Think about the rates the NFL could command for FS1, FS2 and the NFL Network if they put every game on those channels.

I mean we’re talking insane dollar amounts all going direct to the NFL. At the same time the NFL could use the Fox existing ad sales teams to integrate ad partnerships directly with the teams and the league.

Remember, it was Fox’s ability to buy the NFL that started Fox Sports in 1994. Can you imagine if a little over a generation later the NFL realized that instead of making media companies billions it should make that money itself? And so it bought back all of Fox to carry its games.

Honestly, it’s genius, but it’s also a big spend.

Would the league have the balls to try and pull it off?

2. Netflix

So far Netflix has avoided creating any substantial sports offerings, what if they decided to get into the sports business by buying Fox? Hell, to be honest the entire Fox business could make sense for Netflix.

Now the challenge here is this — Fox’s rights fees all expire in the years ahead in the world of sports. So does it make sense to buy a company that’s just renting sports rights? That’s my argument for why no one should buy ESPN either. If you want to enter the sports arena, just wait and bid for the rights yourself.

That’s why I think it makes more sense for a producer of original content to want to buy Fox more than a distributor.

3. Amazon

The rationale would be the same as for Netflix.

This would aid the Amazon Prime offerings a great deal. I actually think it would make sense for Amazon to buy all of 21st Century Fox too, not just sports at all.

4. Disney

The benefit here isn’t just that you buy the Fox movie studio and all the programming catalog, it’s that you keep your top streaming competitors — Netflix and Amazon from accessing this cache of valuable content.

5. Apple

It’s hard to see a liberal company like Apple wanting to get in bed with Fox News, but could it make complete sense for Apple to buy the Fox Sports brand?


But, again, the problem is all of Fox’s sports contracts eventually expire. So if you want to get into the sports business why not just wait and buy the rights yourself?

But when Apple is presently nearly a trillion dollar business and the entire market cap of 21st Century Fox is around $50 billion, could you buy up the rest of the assets and sell off Fox News to another buyer?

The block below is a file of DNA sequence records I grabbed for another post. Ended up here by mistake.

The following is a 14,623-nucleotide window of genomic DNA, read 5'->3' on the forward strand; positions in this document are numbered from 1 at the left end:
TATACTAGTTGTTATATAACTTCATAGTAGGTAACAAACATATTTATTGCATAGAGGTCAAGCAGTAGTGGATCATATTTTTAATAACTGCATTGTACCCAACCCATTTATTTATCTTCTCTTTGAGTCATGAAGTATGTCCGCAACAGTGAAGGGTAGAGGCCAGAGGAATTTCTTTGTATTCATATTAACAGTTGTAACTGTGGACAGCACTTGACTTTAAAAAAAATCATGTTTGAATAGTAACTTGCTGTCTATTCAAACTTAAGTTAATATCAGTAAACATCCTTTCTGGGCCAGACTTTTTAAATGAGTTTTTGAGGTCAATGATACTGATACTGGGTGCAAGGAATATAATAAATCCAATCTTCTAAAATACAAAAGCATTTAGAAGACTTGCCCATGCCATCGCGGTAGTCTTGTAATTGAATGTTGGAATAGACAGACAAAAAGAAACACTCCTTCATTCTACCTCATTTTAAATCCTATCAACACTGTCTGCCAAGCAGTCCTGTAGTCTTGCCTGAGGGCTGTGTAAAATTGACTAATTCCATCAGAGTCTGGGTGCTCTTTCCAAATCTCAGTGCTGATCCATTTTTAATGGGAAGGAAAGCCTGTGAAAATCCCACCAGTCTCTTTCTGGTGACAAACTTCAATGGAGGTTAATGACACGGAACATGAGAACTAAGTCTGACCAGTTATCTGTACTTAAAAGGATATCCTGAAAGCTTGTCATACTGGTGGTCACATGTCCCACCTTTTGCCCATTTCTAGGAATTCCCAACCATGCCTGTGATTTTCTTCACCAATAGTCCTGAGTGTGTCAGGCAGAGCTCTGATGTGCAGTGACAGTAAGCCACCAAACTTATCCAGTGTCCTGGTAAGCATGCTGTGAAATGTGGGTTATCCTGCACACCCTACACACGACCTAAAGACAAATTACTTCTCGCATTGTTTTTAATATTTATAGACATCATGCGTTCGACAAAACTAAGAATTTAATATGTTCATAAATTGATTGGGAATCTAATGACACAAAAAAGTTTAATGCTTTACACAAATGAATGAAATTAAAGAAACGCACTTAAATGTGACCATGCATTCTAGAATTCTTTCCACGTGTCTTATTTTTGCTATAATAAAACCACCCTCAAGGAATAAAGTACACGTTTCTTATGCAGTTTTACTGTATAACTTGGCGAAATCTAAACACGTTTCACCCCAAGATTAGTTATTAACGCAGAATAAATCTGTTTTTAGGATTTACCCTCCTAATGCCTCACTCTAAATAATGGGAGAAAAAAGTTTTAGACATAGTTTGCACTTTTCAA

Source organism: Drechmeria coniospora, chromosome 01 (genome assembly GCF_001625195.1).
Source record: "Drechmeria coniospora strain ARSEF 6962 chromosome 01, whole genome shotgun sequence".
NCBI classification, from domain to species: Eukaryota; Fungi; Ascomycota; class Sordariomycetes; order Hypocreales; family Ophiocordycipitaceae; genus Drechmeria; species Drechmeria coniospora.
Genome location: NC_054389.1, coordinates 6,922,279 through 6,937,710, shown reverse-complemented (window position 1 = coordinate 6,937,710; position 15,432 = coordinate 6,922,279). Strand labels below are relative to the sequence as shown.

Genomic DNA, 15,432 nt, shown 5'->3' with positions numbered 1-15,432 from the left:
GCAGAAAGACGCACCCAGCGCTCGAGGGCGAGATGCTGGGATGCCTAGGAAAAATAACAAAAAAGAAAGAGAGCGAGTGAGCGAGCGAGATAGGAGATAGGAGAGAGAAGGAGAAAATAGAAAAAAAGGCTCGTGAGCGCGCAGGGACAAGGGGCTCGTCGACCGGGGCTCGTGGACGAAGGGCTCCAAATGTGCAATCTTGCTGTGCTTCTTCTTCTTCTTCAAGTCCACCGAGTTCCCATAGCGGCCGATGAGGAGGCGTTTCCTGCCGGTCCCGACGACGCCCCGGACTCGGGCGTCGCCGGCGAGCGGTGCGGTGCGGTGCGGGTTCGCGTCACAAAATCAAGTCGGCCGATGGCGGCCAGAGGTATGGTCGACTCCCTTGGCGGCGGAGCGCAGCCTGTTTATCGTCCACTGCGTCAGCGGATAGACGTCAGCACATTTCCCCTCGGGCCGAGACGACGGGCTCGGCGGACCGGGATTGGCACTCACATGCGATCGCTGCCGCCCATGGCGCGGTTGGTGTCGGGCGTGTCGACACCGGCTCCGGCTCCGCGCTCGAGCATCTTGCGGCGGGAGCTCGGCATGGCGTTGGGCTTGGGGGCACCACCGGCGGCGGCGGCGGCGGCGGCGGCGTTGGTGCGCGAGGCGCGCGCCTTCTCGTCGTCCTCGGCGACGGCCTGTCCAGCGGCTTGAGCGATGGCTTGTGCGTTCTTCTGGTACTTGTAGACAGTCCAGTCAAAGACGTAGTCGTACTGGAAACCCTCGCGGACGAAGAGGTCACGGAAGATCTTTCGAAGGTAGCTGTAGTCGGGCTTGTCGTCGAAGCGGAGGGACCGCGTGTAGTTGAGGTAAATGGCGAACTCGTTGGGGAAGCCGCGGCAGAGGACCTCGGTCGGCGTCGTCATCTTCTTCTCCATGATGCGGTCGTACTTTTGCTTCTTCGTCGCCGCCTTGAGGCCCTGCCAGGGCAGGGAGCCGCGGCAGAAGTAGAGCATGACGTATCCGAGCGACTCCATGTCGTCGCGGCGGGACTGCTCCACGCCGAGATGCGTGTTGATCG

6. Facebook

Will Facebook ever enter live sports?

Does it want to be a real programmer or just dabble in it?

Honestly, the entity that makes the most sense to buy the Fox Sports assets is the NFL.

Written by Clay Travis

Clay Travis is the founder of the fastest growing national multimedia platform, OutKick, that produces and distributes engaging content across sports and pop culture to millions of fans across the country. OutKick was created by Travis in 2011 and sold to the Fox Corporation in 2021.

One of the most electrifying and outspoken personalities in the industry, Travis hosts OutKick The Show where he provides his unfiltered opinion on the most compelling headlines throughout sports, culture, and politics. He also makes regular appearances on FOX News Media as a contributor providing analysis on a variety of subjects ranging from sports news to the cultural landscape. Throughout the college football season, Travis is on Big Noon Kickoff for Fox Sports breaking down the game and the latest storylines.

Additionally, Travis serves as a co-host of The Clay Travis and Buck Sexton Show, a three-hour conservative radio talk program syndicated across Premiere Networks radio stations nationwide.

Previously, he launched OutKick The Coverage on Fox Sports Radio that included interviews and listener interactions and was on Fox Sports Bet for four years. Additionally, Travis started an iHeartRadio Original Podcast called Wins & Losses that featured in-depth conversations with the biggest names in sports.

Travis is a graduate of George Washington University as well as Vanderbilt Law School. Based in Nashville, he is the author of Dixieland Delight, On Rocky Top, and Republicans Buy Sneakers Too.